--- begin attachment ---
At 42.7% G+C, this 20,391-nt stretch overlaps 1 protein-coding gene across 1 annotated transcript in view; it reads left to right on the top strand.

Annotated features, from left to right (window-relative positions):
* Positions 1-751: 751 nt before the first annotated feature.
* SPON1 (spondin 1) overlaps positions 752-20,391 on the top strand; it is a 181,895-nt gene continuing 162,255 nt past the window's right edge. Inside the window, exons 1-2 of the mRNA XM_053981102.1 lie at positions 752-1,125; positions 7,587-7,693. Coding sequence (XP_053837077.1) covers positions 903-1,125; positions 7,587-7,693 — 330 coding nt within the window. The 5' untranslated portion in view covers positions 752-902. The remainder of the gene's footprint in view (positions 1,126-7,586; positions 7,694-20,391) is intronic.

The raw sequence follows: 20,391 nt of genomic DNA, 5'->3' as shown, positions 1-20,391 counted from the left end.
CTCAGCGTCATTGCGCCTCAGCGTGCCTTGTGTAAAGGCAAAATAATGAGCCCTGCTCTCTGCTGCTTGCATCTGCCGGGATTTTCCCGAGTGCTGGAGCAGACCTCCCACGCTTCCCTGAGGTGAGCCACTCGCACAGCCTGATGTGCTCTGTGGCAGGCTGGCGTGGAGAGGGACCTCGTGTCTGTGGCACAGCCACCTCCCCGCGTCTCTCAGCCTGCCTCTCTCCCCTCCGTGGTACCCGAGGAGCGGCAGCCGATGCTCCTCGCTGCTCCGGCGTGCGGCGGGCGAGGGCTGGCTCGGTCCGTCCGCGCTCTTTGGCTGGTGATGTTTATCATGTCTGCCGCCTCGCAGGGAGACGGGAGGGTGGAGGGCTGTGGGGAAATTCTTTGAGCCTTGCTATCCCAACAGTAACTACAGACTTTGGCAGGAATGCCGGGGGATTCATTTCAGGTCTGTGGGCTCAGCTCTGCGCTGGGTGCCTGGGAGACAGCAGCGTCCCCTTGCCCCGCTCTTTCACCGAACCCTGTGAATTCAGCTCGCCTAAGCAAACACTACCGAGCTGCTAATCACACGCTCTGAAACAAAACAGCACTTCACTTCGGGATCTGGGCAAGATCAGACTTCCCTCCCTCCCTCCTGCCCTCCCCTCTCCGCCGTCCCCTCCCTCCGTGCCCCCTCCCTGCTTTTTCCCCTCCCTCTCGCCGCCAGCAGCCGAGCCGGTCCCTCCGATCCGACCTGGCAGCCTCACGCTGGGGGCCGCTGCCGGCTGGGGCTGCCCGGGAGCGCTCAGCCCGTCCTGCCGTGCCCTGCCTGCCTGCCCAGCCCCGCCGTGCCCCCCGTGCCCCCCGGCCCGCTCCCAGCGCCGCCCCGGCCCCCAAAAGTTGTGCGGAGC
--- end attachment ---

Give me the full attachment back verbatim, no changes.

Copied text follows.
At 42.7% G+C, this 20,391-nt stretch overlaps 1 protein-coding gene across 1 annotated transcript in view; it reads left to right on the top strand.

Annotated features, from left to right (window-relative positions):
* Positions 1-751: 751 nt before the first annotated feature.
* SPON1 (spondin 1) overlaps positions 752-20,391 on the top strand; it is a 181,895-nt gene continuing 162,255 nt past the window's right edge. Inside the window, exons 1-2 of the mRNA XM_053981102.1 lie at positions 752-1,125; positions 7,587-7,693. Coding sequence (XP_053837077.1) covers positions 903-1,125; positions 7,587-7,693 — 330 coding nt within the window. The 5' untranslated portion in view covers positions 752-902. The remainder of the gene's footprint in view (positions 1,126-7,586; positions 7,694-20,391) is intronic.

The raw sequence follows: 20,391 nt of genomic DNA, 5'->3' as shown, positions 1-20,391 counted from the left end.
CTCAGCGTCATTGCGCCTCAGCGTGCCTTGTGTAAAGGCAAAATAATGAGCCCTGCTCTCTGCTGCTTGCATCTGCCGGGATTTTCCCGAGTGCTGGAGCAGACCTCCCACGCTTCCCTGAGGTGAGCCACTCGCACAGCCTGATGTGCTCTGTGGCAGGCTGGCGTGGAGAGGGACCTCGTGTCTGTGGCACAGCCACCTCCCCGCGTCTCTCAGCCTGCCTCTCTCCCCTCCGTGGTACCCGAGGAGCGGCAGCCGATGCTCCTCGCTGCTCCGGCGTGCGGCGGGCGAGGGCTGGCTCGGTCCGTCCGCGCTCTTTGGCTGGTGATGTTTATCATGTCTGCCGCCTCGCAGGGAGACGGGAGGGTGGAGGGCTGTGGGGAAATTCTTTGAGCCTTGCTATCCCAACAGTAACTACAGACTTTGGCAGGAATGCCGGGGGATTCATTTCAGGTCTGTGGGCTCAGCTCTGCGCTGGGTGCCTGGGAGACAGCAGCGTCCCCTTGCCCCGCTCTTTCACCGAACCCTGTGAATTCAGCTCGCCTAAGCAAACACTACCGAGCTGCTAATCACACGCTCTGAAACAAAACAGCACTTCACTTCGGGATCTGGGCAAGATCAGACTTCCCTCCCTCCCTCCTGCCCTCCCCTCTCCGCCGTCCCCTCCCTCCGTGCCCCCTCCCTGCTTTTTCCCCTCCCTCTCGCCGCCAGCAGCCGAGCCGGTCCCTCCGATCCGACCTGGCAGCCTCACGCTGGGGGCCGCTGCCGGCTGGGGCTGCCCGGGAGCGCTCAGCCCGTCCTGCCGTGCCCTGCCTGCCTGCCCAGCCCCGCCGTGCCCCCCGTGCCCCCCGGCCCGCTCCCAGCGCCGCCCCGGCCCCCAAAAGTTGTGCGGAGC